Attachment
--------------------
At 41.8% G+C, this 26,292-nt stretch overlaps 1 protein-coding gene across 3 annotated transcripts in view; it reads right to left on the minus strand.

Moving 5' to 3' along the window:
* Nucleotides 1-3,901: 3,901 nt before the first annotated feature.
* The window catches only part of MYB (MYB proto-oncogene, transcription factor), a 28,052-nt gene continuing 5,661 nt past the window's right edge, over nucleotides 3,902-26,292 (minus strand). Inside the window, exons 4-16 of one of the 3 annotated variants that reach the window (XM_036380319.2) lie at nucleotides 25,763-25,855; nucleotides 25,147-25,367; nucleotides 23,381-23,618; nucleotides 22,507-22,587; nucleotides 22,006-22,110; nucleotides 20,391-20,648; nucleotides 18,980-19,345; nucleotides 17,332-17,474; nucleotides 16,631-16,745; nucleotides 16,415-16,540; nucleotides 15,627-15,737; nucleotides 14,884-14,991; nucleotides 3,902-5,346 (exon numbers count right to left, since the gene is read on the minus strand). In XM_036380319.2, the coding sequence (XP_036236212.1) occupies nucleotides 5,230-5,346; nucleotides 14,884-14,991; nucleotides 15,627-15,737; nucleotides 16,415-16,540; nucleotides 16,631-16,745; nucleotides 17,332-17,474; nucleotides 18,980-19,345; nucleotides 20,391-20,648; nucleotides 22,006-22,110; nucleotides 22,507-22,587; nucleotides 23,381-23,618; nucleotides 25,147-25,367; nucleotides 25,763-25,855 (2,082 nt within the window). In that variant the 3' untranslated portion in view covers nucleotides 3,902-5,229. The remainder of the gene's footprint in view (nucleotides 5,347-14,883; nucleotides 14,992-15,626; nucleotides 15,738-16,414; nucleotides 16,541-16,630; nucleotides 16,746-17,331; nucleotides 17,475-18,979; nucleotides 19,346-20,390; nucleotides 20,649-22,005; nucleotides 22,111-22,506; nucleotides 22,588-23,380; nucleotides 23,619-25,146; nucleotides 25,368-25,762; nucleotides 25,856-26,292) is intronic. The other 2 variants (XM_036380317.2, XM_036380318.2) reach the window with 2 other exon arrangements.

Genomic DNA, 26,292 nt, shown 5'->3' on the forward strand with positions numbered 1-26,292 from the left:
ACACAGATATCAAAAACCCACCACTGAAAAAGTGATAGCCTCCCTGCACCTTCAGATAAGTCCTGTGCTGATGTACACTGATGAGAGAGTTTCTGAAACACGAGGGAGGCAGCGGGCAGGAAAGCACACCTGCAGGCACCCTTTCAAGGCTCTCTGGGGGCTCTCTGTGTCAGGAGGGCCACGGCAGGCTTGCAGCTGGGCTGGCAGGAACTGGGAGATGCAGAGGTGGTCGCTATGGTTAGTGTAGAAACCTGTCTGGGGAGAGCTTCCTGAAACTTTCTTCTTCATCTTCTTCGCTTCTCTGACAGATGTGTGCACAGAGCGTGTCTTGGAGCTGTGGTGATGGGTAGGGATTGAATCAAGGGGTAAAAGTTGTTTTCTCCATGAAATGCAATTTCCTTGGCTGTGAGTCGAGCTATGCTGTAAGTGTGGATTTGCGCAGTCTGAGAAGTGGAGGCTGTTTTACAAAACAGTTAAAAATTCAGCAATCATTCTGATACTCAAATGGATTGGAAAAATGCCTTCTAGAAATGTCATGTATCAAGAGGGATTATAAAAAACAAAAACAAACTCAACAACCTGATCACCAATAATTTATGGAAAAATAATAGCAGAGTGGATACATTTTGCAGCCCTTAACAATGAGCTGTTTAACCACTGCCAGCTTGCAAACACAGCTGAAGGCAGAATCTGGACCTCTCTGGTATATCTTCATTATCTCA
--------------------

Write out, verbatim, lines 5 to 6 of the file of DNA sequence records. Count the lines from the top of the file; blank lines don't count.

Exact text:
Genomic DNA, 26,292 nt, shown 5'->3' on the forward strand with positions numbered 1-26,292 from the left:
ACACAGATATCAAAAACCCACCACTGAAAAAGTGATAGCCTCCCTGCACCTTCAGATAAGTCCTGTGCTGATGTACACTGATGAGAGAGTTTCTGAAACACGAGGGAGGCAGCGGGCAGGAAAGCACACCTGCAGGCACCCTTTCAAGGCTCTCTGGGGGCTCTCTGTGTCAGGAGGGCCACGGCAGGCTTGCAGCTGGGCTGGCAGGAACTGGGAGATGCAGAGGTGGTCGCTATGGTTAGTGTAGAAACCTGTCTGGGGAGAGCTTCCTGAAACTTTCTTCTTCATCTTCTTCGCTTCTCTGACAGATGTGTGCACAGAGCGTGTCTTGGAGCTGTGGTGATGGGTAGGGATTGAATCAAGGGGTAAAAGTTGTTTTCTCCATGAAATGCAATTTCCTTGGCTGTGAGTCGAGCTATGCTGTAAGTGTGGATTTGCGCAGTCTGAGAAGTGGAGGCTGTTTTACAAAACAGTTAAAAATTCAGCAATCATTCTGATACTCAAATGGATTGGAAAAATGCCTTCTAGAAATGTCATGTATCAAGAGGGATTATAAAAAACAAAAACAAACTCAACAACCTGATCACCAATAATTTATGGAAAAATAATAGCAGAGTGGATACATTTTGCAGCCCTTAACAATGAGCTGTTTAACCACTGCCAGCTTGCAAACACAGCTGAAGGCAGAATCTGGACCTCTCTGGTATATCTTCATTATCTCA